6. Storage space. It's not every day, every week or even every month that we get a heatwave – in fact, it's seldom that we experience temperatures of over 30 degrees in the UK. That means an air conditioning unit won't get much use outside the summer months, which means you'll need somewhere to store it – check that you have storage space under the stairs, or in a utility room or garage.

As we've mentioned, an air conditioning unit is bulky, so if you live in a flat with minimal storage space, for example, then a fan would be the better solution.

If it helps, here's what our Managing Editor, Computing and Entertainment, Matt Hanson, says about his experience with a portable air conditioner...

"Around four years ago I bought a portable air conditioning unit – and it was the best purchase I almost never made...

"I’ve had to use it on numerous occasions, and it does a great job of cooling down any room it’s in, even large ones, and it’s not too noisy. While most of the UK was sweltering due to record temperatures the other day, I actually got a bit too chilly, and had to turn the AC off for a while, something I proudly told all my co-workers, much to their delight, I’m sure."

Where to buy a portable air conditioning unit

If you've been persuaded of the merits of a portable air conditioner and are ready to buy, below we've listed some deals that have proven to be particularly popular of late – one model is on sale, which always helps, although with these things selling like, er, hot cakes, you'll need to be quick to snap that up.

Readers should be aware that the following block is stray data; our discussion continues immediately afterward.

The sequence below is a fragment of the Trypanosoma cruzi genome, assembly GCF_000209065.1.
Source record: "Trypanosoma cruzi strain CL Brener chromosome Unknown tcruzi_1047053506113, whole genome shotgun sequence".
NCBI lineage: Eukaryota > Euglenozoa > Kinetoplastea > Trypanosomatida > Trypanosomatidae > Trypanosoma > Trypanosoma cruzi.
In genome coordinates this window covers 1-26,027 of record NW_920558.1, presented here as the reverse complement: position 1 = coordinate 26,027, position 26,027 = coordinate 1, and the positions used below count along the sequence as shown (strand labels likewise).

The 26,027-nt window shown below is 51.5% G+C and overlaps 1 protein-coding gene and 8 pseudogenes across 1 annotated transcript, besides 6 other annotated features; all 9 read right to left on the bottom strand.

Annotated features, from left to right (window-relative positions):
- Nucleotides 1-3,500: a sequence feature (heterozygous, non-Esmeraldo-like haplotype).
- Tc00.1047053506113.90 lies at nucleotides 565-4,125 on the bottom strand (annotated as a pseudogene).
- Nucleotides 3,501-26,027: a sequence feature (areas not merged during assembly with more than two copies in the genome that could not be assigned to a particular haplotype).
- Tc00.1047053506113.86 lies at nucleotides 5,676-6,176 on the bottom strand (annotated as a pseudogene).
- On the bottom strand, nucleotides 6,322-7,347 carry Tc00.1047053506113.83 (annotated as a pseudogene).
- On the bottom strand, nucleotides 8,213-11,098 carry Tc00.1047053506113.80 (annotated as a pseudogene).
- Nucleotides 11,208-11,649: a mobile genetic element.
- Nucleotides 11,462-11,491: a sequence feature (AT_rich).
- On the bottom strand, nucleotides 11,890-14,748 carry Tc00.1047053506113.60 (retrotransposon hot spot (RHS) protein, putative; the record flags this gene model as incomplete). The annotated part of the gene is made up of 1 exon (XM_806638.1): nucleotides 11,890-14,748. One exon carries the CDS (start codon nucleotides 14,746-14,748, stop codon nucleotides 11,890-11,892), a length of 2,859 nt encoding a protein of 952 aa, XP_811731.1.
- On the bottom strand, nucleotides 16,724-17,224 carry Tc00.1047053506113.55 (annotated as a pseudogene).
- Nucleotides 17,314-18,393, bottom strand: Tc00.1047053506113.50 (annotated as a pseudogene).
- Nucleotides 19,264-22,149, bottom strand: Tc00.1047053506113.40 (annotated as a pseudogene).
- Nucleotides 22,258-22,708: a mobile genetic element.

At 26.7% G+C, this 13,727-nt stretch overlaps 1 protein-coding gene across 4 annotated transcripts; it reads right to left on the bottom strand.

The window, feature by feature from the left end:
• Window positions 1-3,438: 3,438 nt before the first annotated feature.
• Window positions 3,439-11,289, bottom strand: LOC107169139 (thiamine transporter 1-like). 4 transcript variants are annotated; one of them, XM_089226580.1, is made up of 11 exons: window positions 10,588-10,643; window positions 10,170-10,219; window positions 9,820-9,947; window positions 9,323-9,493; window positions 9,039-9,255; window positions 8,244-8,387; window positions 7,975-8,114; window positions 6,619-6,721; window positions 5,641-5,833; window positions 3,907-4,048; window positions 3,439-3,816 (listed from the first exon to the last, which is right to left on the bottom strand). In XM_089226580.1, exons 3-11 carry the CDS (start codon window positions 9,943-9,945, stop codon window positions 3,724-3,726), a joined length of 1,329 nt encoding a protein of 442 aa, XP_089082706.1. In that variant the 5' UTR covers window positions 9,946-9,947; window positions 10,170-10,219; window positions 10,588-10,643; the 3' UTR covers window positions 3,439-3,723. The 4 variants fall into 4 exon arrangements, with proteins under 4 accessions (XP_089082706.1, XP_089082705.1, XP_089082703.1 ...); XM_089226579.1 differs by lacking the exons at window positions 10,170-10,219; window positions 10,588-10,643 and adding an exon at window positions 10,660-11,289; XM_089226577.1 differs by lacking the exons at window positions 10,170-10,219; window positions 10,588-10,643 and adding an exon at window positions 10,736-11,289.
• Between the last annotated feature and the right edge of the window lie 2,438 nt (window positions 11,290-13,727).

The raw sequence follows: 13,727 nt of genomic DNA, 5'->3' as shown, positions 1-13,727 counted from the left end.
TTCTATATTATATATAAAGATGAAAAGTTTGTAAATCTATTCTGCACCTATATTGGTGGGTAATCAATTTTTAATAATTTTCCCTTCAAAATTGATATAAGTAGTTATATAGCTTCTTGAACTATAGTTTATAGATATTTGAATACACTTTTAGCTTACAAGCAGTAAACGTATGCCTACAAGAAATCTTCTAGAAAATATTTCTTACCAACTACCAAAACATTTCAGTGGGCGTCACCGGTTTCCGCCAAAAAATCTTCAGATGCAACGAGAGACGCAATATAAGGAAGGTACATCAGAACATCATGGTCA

MeacoCool 7000BTU Portable Air Conditioner | £299.99 at Amazon

MeacoCool 7000BTU Portable Air Conditioner | £299.99 at Amazon

The MeacoCool 7000BTU is one of the most affordable air conditioning units we've seen, and Meaco is a dependable brand. This model is suitable for rooms 12² to 22m² in size, like bedrooms and small offices. We like it because it's quiet – with a noise level of 53dB, it's a good option for a sleeping household.

DeLonghi Pinguino PACN82ECO Air Conditioner | £699 £499 at Marks Electrical

DeLonghi Pinguino PACN82ECO Air Conditioner | £699 £499 at Marks Electrical

This air conditioner is perfect for rooms up to 80m³. It cools, dehumidifies, and can also operate as a fan. It's not too heavy at 30kg, and at just 63dB it's a quiet option, too. We especially like that this DeLonghi air conditioner features a timer, so you can schedule when it turns on and off – and right now you can save £200 on this model.

If one of the models above doesn't take your fancy, you can see today's best deals on portable air conditioners below.

Jennifer Oksien
Editor, Top Ten Reviews

Jennifer (Jenny) is currently the editor of Top Ten Reviews, but prior to that, she was TechRadar's Homes Editor. She has over a decade of experience as a digital product writer specialising in appliances, smart tech and mattresses for some of the UK's leading retailers and magazine titles such as Real Homes, Ideal Home and Livingetc. Generally, you’ll find her watching the latest Netflix series, digging around in the garden or attempting to make a cake that is edible.